- Wij.land mobilises, connects and guides. They empower farmers to test new pilot concepts, for example for natural soil management, new grazing strategies, increasing biodiversity and closing nutrient cycles. Pilots that turn out to be successful can then be scaled up.
- As a team, facilitate relationships and innovation between farmers, nature conservation organisations, entrepreneurs, policymakers and many other stakeholders.
- Their activities serve to develop 4 returns business models for sustainable land use. It all starts with an idea that is tested on a small scale (pilots) with farmers, scientists, ecologists, policy-makers and entrepreneurs. If the pilot is successful, the idea is taken further and scaled-up.
- Through their pilot fund, wij.land supports farmers financially. They ensure to connect the right people, experts and organisations to make each pilot and project a success.
- Their transition fund helps farmers that wish to transform their farm into a more regenerative farm. Their team helps them by developing the new business plan and connects them to land owners, investors and experts to work out the specific regenerative practices.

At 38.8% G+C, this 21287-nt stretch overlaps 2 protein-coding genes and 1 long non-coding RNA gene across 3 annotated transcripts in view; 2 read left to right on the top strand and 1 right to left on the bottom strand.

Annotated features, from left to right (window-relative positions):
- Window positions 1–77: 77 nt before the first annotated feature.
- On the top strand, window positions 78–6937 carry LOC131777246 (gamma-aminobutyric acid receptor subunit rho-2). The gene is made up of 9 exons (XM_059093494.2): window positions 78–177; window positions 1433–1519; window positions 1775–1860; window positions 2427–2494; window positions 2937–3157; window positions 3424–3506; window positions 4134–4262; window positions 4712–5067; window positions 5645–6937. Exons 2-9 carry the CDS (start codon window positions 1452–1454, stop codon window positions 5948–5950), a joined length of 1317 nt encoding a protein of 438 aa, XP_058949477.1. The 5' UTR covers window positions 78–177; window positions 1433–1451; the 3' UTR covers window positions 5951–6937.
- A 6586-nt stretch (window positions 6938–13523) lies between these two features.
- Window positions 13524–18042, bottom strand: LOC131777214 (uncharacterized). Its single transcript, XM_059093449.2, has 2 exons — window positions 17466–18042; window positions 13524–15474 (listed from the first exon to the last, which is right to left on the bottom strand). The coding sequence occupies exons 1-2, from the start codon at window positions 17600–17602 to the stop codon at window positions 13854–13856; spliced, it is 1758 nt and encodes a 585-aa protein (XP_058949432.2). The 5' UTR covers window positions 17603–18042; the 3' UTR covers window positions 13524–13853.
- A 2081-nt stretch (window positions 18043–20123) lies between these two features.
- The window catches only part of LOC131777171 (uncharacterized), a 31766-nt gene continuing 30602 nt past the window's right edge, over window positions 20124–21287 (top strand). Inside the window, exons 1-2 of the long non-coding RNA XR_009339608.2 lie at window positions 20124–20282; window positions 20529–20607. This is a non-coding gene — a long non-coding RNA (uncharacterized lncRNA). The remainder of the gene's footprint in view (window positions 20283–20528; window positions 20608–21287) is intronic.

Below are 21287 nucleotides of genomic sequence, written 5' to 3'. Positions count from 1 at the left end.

- Harvest of Tomorrow: Obviously, Wij.land’s work is not taking place in isolation and connects and contributes to several converging processes stimulated by an innovation hub aiming to collectively find a future-proof path for Dutch Agriculture (see also For Tomorrow’s Harvest).
What we have achieved so far
Mobilizing people on the landscape
In two years’ time, Wij.land mobilized and inspired over 200 community members, 40+ farmers, the Dutch Nature Conservancy (Natuurmonumenten) and entrepreneurs to join them in experimenting and taking action on finding alternative, future-proof land-use models.
This bottom-up approach – often starting at the kitchen table – involved deep listening to the stories of the landscape actors to investigate where they see challenges and opportunities in the landscape. A key insight has been that good listening is sometimes more impactful than providing funding for activities. For example, even though the funds per activity in the soil pilot fund have decreased, the farmer group is still expanding. This 1-2 years ‘sensing into the landscape’ phase was followed up by a set of pilots and activities on the ground.
Wij.land set up a pilot fund to kick-start and facilitate as much action on the ground as possible. Through this approach, the ‘learning by doing’ was especially powerful and resulted in a lot of cross-fertilization and inspiration throughout the landscape resulting in the first contours of a wider movement to collectively search for alternative land-use models.